As discussed in the previous section, this year's Raptors team is on pace to crush team records and put forth the best regular season in franchise history. Of course, that might not be the most impressive of accomplishments, since there have been a lot of bad seasons in said history -- 13 losing campaigns out of the 20 played, to be exact.
Combine 20 years of non-contending seasons with a total lack of playoff success, and it's easy to understand why believing in this team comes with some trepidation. They've only once made it out of the first round of the playoffs and have never won a seven-game series. They've been knocked out by a lower-seeded team in each of the last two postseasons (last year, in an embarrassing sweep to the Washington Wizards).
In terms of superstars, this particular iteration of the Raptors has previously been discredited for lacking one. Well, that opinion might be on the verge of becoming outdated, as both Kyle Lowry and DeMar DeRozan are simultaneously putting forth the best campaigns of their respective careers.
Lowry, already named an All-Star this season by way of fan voting, is averaging 20.9 points, 5.0 rebounds, 6.4 assists, and 2.2 steals per game, while shooting a career best True Shooting Percentage (TS%, weighted two, threes, and free throws) of 57.9%.
DeRozan, sure to be named an All-Star on Thursday when the reserves are formally announced, is averaging 23.0 points, 4.5 rebounds, 4.1 assists, and 1.0 steal per game, while posting a career-best TS% (excluding his less involved rookie season) of 55.4%.
Even Jonas Valanciunas, who spent 17 games on the shelf this season with a fractured hand, is having one of the best months of his career, averaging 12.8 points, 9.8 rebounds, 1.4 assists, and 1.8 blocks per game in January, while shooting 55.1% from the field.
They might never have been here before and lack a traditional superstar in the LeBron James or Kevin Durant mold, but they are clearly better than they've ever been and have enough emerging star power to belong with the rest of the cream in the NBA's crop.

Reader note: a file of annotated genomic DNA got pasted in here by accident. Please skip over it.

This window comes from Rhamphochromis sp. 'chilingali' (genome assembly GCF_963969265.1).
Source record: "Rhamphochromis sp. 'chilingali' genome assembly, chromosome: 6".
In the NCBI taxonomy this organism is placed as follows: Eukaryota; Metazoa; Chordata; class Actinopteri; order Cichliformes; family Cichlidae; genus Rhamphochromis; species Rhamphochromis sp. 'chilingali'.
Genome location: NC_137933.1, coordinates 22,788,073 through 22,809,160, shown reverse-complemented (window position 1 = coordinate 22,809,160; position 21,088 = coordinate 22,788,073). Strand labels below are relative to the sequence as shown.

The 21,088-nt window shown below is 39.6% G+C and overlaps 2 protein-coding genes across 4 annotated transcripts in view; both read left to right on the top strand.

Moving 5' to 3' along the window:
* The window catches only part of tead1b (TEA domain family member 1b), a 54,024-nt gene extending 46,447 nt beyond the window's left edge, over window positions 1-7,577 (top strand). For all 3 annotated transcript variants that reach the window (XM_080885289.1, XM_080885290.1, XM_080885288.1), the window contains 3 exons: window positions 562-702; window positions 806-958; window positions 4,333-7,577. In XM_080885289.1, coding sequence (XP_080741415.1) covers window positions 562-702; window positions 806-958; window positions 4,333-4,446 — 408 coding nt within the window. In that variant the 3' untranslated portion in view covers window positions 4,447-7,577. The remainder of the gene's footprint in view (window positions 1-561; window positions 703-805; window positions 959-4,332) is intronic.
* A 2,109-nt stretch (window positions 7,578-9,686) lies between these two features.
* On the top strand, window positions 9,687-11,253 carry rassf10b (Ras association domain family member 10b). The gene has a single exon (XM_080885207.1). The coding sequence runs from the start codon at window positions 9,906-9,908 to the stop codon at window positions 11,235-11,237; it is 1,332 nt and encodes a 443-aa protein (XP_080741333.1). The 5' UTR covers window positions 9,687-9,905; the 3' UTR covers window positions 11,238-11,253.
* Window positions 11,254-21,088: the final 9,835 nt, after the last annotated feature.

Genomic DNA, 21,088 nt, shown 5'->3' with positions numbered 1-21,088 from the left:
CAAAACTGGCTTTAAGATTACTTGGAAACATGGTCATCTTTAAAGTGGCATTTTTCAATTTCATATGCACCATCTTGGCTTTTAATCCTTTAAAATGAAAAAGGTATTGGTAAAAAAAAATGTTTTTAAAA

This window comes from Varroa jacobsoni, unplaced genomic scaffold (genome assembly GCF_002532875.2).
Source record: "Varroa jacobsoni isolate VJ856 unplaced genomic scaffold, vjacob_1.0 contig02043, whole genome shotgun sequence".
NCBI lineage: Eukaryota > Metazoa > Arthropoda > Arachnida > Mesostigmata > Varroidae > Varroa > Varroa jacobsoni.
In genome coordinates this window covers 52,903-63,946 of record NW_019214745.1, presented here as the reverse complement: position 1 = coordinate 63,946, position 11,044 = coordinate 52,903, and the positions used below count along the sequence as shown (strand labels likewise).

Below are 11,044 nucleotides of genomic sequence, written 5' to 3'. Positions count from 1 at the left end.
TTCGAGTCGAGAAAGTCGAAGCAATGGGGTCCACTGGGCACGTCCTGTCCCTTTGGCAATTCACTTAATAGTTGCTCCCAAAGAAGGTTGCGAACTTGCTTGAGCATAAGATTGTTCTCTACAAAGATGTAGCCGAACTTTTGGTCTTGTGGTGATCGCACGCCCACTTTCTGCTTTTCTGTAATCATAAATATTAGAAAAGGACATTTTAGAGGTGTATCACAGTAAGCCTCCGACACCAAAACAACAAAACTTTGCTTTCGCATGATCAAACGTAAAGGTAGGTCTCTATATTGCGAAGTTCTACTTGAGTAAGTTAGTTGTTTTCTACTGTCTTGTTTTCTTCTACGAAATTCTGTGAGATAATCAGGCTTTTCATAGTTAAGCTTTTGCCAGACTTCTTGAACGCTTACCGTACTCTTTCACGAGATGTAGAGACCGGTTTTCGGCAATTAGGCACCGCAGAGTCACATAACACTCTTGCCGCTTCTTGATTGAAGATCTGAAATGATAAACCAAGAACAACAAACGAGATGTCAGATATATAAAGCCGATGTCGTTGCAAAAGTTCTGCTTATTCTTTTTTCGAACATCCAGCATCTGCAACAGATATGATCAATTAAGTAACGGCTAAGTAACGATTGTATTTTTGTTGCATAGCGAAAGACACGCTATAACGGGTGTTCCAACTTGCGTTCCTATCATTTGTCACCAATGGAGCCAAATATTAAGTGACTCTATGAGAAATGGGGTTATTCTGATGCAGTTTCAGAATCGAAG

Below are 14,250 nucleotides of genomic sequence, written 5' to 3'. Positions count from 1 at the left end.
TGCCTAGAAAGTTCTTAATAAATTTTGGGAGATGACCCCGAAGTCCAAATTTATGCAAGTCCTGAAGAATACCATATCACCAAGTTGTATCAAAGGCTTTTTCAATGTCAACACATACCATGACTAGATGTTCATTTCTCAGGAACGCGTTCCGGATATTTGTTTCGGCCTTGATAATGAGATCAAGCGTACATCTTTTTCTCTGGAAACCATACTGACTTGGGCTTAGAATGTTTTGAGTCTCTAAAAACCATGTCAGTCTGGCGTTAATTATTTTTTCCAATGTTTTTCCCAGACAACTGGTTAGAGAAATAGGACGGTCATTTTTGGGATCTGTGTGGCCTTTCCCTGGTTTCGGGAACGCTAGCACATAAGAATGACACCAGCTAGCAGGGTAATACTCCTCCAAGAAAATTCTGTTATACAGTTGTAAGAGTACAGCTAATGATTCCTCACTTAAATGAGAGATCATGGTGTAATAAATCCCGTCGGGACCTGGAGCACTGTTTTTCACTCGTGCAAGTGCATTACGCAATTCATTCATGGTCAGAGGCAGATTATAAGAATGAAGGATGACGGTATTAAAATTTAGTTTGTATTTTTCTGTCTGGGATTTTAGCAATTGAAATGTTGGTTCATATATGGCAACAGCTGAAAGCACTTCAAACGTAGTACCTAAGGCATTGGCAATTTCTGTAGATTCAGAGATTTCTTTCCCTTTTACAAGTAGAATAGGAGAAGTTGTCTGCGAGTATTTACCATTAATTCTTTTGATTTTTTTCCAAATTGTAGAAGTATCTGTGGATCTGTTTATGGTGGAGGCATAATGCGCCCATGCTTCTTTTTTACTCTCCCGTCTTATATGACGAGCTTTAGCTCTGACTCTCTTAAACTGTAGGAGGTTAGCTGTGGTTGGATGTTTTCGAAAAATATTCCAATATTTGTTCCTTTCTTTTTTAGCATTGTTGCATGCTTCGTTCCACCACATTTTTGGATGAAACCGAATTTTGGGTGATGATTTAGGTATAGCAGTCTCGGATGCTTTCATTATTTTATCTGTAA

Let the Numbers Do the Talking
Our projections don't factor in things like a lack of previous success or superstar appeal, so let's see what they have to say about the Raptors and how they've performed this season.
As of today, the Raptors are sixth in our NBA Team Power Rankings with a nERD of 63.2 (a number meant to project a team's ultimate winning percentage based on play-to-date for the season). That number puts them second in the Eastern Conference, only barely trailing Cleveland's 64.8.
We have them as a near-lock to make the playoffs at 99.9% and even a decent shot at the title at 6.3%. It's a far cry from the Golden State Warriors at 36.3% and the San Antonio Spurs at 30.4%, but it's very much within striking distance of the Cleveland Cavaliers at 7.5% and the Oklahoma City Thunder at 7.3%. The next closest Eastern Conference team after that is the Boston Celtics down at 2.7%.
So, if you're looking purely at the numbers and ignoring the intangible biases of experience and superstardom, the Raptors are looking just as much like contenders as the Thunder and conference rivals, the Cavaliers. At the very least, they are playing like Cleveland's only true peer in the conference.
And they've done all that without their big offseason free agent acquisition in DeMarre Carroll for the better part of the season and a supposed hole at the power forward position, where Luis Scola and Patrick Patterson have played. If the Raptors can reintegrate a healthy and normally very effective Carroll into their starting lineup, while being buyers at the NBA's trade deadline, who's to say they can't give Cleveland a run for their money in the East come playoff time?
Perhaps it's time to start believing in the team up North, eh?